Pullovers can give us a global view of the person we are working with – can they do the task we want or do they need an excessive amount of extension strategies to get their arms fully overhead? To truly throw out a runner from 300 feet away or hurl a 95 mile per hour fastball, we need to ensure the shoulder complex is working optimally.
There is no doubt about it, latissimus dorsi injuries in baseball pitchers are becoming more common, and probably will continue to do so as we continue to push out limits of throwing velocity. To prevent, diagnose, and rehabilitate lat injuries, you have to understand the anatomy, function during pitching, and pathomechanics of lat injuries.
In this article, EBP’s Editor-in-Chief Mike Reinold discusses the anatomy, role of the lat during pitching, and reasons why he believe’s lat injuries are increasing. Then, based on this information, he outlines several key factors to considering when trying to prevent, diagnose, and rehabilitate lat injuries in baseball pitchers.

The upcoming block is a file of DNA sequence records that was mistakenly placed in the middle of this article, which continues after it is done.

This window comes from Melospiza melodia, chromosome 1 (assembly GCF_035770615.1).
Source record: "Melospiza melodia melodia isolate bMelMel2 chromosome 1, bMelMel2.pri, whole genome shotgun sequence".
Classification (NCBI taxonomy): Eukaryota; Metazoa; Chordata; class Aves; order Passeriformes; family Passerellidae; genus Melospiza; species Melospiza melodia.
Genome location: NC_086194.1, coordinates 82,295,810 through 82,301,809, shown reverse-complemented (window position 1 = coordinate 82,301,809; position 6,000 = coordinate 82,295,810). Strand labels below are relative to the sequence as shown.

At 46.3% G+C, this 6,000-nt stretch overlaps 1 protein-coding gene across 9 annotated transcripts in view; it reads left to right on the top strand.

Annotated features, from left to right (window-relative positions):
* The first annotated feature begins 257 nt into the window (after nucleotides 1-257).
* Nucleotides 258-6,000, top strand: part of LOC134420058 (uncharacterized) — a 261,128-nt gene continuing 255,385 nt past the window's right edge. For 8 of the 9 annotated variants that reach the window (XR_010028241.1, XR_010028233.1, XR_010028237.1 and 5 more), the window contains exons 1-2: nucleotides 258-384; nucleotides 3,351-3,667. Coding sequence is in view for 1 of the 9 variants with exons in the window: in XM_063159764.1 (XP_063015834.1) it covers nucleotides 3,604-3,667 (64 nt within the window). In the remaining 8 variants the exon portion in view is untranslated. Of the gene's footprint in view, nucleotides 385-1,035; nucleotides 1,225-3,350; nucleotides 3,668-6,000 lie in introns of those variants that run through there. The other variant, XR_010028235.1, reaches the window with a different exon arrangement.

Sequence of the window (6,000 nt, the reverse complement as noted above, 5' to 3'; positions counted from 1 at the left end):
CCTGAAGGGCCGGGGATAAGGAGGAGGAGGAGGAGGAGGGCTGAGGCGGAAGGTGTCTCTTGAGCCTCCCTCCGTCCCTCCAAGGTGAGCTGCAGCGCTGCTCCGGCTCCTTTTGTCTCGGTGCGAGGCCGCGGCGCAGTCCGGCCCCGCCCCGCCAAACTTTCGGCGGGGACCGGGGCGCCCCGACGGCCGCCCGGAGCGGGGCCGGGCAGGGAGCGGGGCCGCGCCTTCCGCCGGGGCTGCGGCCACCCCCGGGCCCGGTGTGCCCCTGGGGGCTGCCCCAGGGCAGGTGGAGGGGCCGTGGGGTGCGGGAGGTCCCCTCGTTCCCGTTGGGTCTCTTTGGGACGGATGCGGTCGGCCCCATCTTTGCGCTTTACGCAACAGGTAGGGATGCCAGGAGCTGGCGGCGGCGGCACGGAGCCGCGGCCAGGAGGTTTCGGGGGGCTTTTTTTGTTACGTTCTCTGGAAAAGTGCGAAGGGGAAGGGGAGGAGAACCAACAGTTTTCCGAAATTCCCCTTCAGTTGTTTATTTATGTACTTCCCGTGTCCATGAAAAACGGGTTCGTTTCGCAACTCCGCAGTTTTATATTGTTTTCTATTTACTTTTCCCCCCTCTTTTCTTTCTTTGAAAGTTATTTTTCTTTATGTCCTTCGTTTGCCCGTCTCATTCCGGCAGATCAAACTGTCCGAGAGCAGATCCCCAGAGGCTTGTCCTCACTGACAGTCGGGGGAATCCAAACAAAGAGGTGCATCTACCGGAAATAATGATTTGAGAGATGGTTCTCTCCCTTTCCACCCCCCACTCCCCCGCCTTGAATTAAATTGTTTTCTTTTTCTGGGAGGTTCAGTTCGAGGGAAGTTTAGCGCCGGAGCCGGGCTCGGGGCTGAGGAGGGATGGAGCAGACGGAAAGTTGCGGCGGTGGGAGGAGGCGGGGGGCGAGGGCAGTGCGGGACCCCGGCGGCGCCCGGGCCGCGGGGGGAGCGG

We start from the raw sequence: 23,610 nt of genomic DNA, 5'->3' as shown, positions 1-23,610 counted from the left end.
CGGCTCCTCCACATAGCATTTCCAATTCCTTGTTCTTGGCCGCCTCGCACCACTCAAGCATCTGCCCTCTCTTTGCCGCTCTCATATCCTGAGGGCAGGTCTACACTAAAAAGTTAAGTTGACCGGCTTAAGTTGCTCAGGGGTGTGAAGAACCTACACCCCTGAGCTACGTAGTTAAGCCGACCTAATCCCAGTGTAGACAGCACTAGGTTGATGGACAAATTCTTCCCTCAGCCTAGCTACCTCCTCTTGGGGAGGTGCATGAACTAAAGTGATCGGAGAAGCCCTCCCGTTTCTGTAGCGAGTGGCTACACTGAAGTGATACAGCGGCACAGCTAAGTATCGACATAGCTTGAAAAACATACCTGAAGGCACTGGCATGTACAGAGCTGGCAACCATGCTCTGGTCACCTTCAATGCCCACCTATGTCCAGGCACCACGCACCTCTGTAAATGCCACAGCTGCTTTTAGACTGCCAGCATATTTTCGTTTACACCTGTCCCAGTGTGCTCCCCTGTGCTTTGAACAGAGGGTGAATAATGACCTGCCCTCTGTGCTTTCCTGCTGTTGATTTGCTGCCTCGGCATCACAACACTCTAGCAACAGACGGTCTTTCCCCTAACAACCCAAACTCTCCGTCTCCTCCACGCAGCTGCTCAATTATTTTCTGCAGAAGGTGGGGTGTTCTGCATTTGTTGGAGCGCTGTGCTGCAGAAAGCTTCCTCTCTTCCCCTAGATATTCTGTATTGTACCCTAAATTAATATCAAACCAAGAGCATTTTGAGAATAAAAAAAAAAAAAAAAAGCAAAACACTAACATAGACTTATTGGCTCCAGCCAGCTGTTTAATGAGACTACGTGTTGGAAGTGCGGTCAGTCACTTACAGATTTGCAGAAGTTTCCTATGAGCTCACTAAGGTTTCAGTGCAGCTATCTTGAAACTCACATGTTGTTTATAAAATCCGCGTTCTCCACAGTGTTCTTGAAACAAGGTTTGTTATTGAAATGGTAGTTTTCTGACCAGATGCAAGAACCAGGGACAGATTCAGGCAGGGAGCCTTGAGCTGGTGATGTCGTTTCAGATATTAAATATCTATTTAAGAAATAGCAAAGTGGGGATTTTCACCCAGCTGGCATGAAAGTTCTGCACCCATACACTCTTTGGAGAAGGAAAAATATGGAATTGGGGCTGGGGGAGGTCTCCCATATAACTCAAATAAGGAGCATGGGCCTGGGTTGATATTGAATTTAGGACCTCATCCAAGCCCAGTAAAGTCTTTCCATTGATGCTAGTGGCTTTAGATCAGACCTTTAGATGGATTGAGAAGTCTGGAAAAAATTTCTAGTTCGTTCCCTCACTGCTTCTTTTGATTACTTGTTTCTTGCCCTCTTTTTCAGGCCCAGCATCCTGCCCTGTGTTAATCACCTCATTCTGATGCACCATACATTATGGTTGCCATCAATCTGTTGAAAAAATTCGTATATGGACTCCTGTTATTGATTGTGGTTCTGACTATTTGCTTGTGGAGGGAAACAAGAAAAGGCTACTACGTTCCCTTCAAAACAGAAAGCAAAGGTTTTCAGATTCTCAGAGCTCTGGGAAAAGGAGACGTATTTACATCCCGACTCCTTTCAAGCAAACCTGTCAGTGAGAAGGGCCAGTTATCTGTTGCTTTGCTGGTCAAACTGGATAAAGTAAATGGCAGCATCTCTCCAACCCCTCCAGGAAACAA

Lats can be a baseball player’s best friend as well as their worst enemy at times. The lats are an expansive muscle group originating in the low back and ending up at the humerus and sometimes also attaching to the scapula. When the lats are given free reign without control from opposing musculature, gross extension patterns in player’s lumbar spines may begin to show up.
This can then lead to players letting their coaches know of nagging arm and back pain. With the three exercises below players can regain control of certain opposition muscles such as the serratus anterior, the internal oblique, and the transversus abdominis to help restore balance to a player’s system.
Baseball players reporting arm pain is often a daily occurrence. While pain is most commonly reported in the elbow and shoulder, the actual cause of pain usually stems from poor movement of the shoulder blade. Here are four exercises to improve shoulder blade movement and eliminate arm pain.